Butterfly McQueen uttered the classic line, “I don’t know nothin’ ‘bout birthin’ babies,” 79 years ago when she played a simple slave girl in “Gone with the Wind,” one of the few roles available to black actresses at the time.
Hattie McDaniel became the first African American to win an Oscar in 1940 for her portrayal of Mammy, the head slave in “Gone with the Wind.”
Because of Atlanta’s segregation laws, neither actress was allowed to attend the premiere of “Gone with the Wind,” the film that launched them to national stardom.
Eight decades later, Marvel Cinematic Universe produced its first predominantly black superhero film, “Black Panther,” starring Chadwick Boseman.
The movie, directed by Ryan Coogler, earned $242.1 million in the box office and is the second best four-day opener to date. “Black Panther” tied with “Captain America: Civil War” for the second-highest-earning opening night in Marvel history, making $25 million.
“Black excellence is finally being exposed in ‘Black Panther’ and we’re finally getting recognized,” Donterrius Walker, ’19, said. “Black superheroes bring courage and build self-esteem, and it’s rare and very influential for younger kids.”
David Ebhomielen, ’18, said the cast itself shows potential for African and African American culture.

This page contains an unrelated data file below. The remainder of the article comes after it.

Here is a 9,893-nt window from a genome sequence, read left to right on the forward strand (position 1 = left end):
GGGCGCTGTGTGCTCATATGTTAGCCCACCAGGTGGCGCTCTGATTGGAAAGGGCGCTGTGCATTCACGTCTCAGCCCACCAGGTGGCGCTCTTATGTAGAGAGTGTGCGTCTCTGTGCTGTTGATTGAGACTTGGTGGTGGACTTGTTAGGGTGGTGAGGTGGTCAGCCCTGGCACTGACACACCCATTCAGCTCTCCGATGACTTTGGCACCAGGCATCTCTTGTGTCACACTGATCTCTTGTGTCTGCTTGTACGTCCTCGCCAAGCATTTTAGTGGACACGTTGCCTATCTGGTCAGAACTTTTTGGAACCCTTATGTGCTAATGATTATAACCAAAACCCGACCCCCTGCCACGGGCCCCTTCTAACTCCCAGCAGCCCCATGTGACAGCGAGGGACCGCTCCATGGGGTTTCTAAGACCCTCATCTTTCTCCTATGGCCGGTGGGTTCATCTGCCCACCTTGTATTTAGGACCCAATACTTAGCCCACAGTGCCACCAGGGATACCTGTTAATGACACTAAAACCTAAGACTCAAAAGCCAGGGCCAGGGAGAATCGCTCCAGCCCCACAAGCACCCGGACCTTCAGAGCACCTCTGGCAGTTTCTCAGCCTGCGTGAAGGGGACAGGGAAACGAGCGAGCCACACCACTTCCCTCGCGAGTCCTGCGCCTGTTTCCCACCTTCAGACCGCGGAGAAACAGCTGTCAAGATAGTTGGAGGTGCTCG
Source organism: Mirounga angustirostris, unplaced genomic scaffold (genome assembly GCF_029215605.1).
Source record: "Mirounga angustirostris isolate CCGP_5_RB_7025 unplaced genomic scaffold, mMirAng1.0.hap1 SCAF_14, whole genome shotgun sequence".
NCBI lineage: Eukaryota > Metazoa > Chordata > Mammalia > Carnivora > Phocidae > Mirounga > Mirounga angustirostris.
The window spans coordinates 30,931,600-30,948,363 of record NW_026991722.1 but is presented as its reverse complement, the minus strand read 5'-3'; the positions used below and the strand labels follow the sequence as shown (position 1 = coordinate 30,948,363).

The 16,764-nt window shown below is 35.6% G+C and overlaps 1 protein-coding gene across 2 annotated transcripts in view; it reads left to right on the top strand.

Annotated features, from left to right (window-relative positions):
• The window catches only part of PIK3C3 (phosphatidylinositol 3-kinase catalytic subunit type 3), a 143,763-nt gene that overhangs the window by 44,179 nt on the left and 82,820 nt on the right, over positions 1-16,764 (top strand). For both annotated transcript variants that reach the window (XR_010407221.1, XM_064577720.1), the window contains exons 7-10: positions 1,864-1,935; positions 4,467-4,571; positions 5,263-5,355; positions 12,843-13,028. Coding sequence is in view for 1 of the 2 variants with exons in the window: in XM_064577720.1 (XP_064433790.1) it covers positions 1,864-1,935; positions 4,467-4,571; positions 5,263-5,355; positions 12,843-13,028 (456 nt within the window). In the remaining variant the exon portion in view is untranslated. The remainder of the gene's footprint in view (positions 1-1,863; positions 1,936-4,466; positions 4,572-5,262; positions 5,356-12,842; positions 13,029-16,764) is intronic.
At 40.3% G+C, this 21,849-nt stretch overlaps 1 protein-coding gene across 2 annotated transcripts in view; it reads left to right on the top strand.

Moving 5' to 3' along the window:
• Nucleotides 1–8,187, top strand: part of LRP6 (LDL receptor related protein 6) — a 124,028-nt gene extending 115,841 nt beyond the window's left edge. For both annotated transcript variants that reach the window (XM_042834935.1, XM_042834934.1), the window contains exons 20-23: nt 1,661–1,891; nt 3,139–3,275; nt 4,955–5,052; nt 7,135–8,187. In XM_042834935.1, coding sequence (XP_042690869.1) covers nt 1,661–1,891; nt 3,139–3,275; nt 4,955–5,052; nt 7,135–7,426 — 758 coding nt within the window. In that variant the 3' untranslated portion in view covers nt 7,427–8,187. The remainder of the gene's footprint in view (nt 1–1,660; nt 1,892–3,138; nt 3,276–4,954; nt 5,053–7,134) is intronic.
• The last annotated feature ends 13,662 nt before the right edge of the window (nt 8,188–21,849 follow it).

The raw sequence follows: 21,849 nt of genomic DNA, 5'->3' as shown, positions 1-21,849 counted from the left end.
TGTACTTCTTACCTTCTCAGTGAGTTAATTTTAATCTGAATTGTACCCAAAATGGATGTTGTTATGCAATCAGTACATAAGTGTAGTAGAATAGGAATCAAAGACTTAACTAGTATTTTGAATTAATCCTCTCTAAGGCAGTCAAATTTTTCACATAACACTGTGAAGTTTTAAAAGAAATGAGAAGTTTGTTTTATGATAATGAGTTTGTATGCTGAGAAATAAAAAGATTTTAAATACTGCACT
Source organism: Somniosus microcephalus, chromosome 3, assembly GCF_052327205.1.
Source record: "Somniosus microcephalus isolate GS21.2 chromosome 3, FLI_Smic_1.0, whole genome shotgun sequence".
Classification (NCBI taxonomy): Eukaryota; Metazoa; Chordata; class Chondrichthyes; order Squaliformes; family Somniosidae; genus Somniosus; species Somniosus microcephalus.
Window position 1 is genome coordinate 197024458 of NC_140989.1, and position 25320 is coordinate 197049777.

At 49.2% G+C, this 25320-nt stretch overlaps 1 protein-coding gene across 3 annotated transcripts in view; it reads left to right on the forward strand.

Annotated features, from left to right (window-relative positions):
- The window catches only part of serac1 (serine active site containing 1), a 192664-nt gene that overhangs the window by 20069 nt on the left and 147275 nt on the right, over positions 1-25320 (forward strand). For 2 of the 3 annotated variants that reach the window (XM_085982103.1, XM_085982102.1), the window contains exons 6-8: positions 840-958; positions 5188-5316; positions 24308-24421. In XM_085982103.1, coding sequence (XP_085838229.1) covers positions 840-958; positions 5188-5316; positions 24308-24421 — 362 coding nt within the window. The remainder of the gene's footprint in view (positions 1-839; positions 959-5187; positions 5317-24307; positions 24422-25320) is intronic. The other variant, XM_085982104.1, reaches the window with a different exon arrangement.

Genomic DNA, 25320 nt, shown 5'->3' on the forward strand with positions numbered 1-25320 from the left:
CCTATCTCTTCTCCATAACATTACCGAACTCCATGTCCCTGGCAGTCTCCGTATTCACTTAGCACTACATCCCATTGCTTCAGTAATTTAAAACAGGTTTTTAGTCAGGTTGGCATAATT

“Hollywood is definitely guilty of white-washing roles,” he said.
Ebhomielen said “Black Panther” opened much-needed conversation between Africans and African Americans.
“Unity isn’t always there and it’s not addressed often, especially in the media,” Ebhomielen said. “Because I am from Nigeria, I can say that there is a disconnect in culture. Africans are fortunate enough to know their history, but African Americans don’t have the luxury of knowing their roots. They are more deeply involved in social and civil rights issues, but we recognize injustices as well.”
“Black Panther” payed homage to historic African culture as well.
Kenyan international student Victor Yegon, ’20, said the red robes worn by the female warriors in the movie referenced the Kingdom of Dahomey, which fought with an all-female regiment.
He said the robes are similar to the traditional clothing of two Kenyan tribes, the Maasai and the Turkana.
Walker said he didn’t see the character Erik Kilmonger as the villain in the movie, but instead as an upset character.
“There’s still a lot of issues for people living in America and they didn’t go away just because slavery is over,” Jordan Otto, ’20, said. “Kilmonger brought that up.”
Yegon said even the characters’ accents play a significant role in the movie. He said the people of Wakanda were speaking Xhosa, a South African language.
Walker said “Black Panther” includes hidden messages. He said there is a poster of hip-hop group Public Enemy’s album “It Takes a Nation of Millions to Hold Us Back” on the bookshelf in Kilmonger’s childhood living room in the movie. He said he thought the album title coincided with some of the film’s major themes.
Otto said she appreciated the different natural hairstyles the actresses wore in the film. She said it takes a while to get her hair ready in the morning, and she thought the different styles included in the movie were beautiful.
“I really enjoyed this movie,” Yegon said. “Most people who think of Africa think Africa is about disease, ebola, aids, Safari and Somalia. They don’t realize that Africa has many of its own beautiful cities. The ‘Black Panther’ movie incorporated African culture and futurism. I had set a really high bar before I walked into the theater and the movie lived up to the height.”